Jacqueline Novogratz, 53, and Chris Anderson, 57
She’s changing the way the world tackles poverty. He’s ushered in a whole new (digital) era of thought leadership. Novogratz and Anderson, married since 2008, might not be household names but their respective non-profits are blockbusters: Novogratz, a banker-turned-global-do-gooder founded, in 2001, Acumen Fund (now Acumen), a social impact investor that helps businesses develop more efficient, sustainable solutions to poverty. And Anderson, a former journalist who took the reins at TED that same year has turned the organization into the buzzy, worldwide idea circuit it is today.
Beyoncé, 32, and Jay-Z, 44
Trendsetters and business innovators, the influence of this celebrity power couple—dubbed “American royalty” by some—is hard to dispute. It may be because the entrepreneurial superstars wield far more careful control over their stardom than most. In December, when Beyoncé (her current world tour is called “The Mrs. Carter Show”—a nod to her husband, whose real name is Shawn Carter) surprised the world with her latest album, she bypassed the process of the music industry, and announced its release on Instagram. The strategy was to engage directly with fans, and it worked: the album broke sales records. And of course, they’re just inspiring: Beyoncé has become a symbol and advocate of lady empowerment and Jay-Z, whose life got off to a rough start in a Brooklyn housing project, has built a business empire.
Tina Fey, 43, and Amy Poehler, 42
Every so often—like in 2007, when Christopher Hitchens declared it so, or in 2012, when comedian Adam Carolla did—the territorial claim that “women aren’t funny” rears its ugly head. While that’s always been baloney, perhaps never before has it been so easy to laugh off. Fey and Poehler, who are close friends going back to their days working on Saturday Night Live, are the creative talents behind hit network sitcoms—the recently retired 30 Rock and Parks and Rec (also two of the very few hit network sitcoms in recent memory)—are center stage these days. Quite literally: they hosted the Golden Globes together in January. But that means more than great entertainment and an end to a dumb argument; Fey and Poehler have helped pave the way for women in the industry (there’s a bumper crop now) and beyond—rejecting the old, but entrenched stereotypes of how women should be.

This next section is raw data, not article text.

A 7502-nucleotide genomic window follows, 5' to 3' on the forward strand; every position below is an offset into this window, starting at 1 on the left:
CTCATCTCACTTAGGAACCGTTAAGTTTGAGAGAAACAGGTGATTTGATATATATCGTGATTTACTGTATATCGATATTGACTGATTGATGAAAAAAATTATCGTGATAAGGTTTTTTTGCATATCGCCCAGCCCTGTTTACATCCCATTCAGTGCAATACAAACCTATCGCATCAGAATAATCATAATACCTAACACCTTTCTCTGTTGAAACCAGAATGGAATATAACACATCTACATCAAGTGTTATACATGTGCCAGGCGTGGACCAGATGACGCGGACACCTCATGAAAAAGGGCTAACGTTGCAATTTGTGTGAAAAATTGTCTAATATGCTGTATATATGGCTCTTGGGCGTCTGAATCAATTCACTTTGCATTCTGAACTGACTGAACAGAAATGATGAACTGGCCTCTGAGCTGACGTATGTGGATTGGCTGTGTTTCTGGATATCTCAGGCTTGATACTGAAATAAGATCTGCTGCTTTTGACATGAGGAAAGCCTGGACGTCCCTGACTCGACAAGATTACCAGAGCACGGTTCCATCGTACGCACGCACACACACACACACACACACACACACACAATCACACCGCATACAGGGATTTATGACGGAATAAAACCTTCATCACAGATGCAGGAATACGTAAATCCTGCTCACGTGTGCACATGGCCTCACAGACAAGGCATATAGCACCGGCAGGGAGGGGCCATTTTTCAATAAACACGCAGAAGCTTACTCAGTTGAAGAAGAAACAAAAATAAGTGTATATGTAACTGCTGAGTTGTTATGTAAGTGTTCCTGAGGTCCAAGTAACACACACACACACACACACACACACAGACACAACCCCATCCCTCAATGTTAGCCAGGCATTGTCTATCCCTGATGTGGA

Alan Khazei, 52, and Vanessa Kirsch, 48
Married couple Kirsch and Khazei have both made their life’s work about engaging young people and improving civic environments. As a Harvard law student, Khazei co-founded City Year, a year-long service program for young adults that later became a model for AmeriCorps. While he has remained an active advocate for a national year of service—he successfully helped save AmeriCorps from an 80% funding cut in 2003—he now heads up Be the Change, which builds coalitions to effect policy and cultural change. Kirsch, whose second social entrepreneurial venture also served as a model for AmeriCorps, went on to found a third, New Profit, a non-profit that helps successful social entrepreneurs increase the impact and scale of their organizations.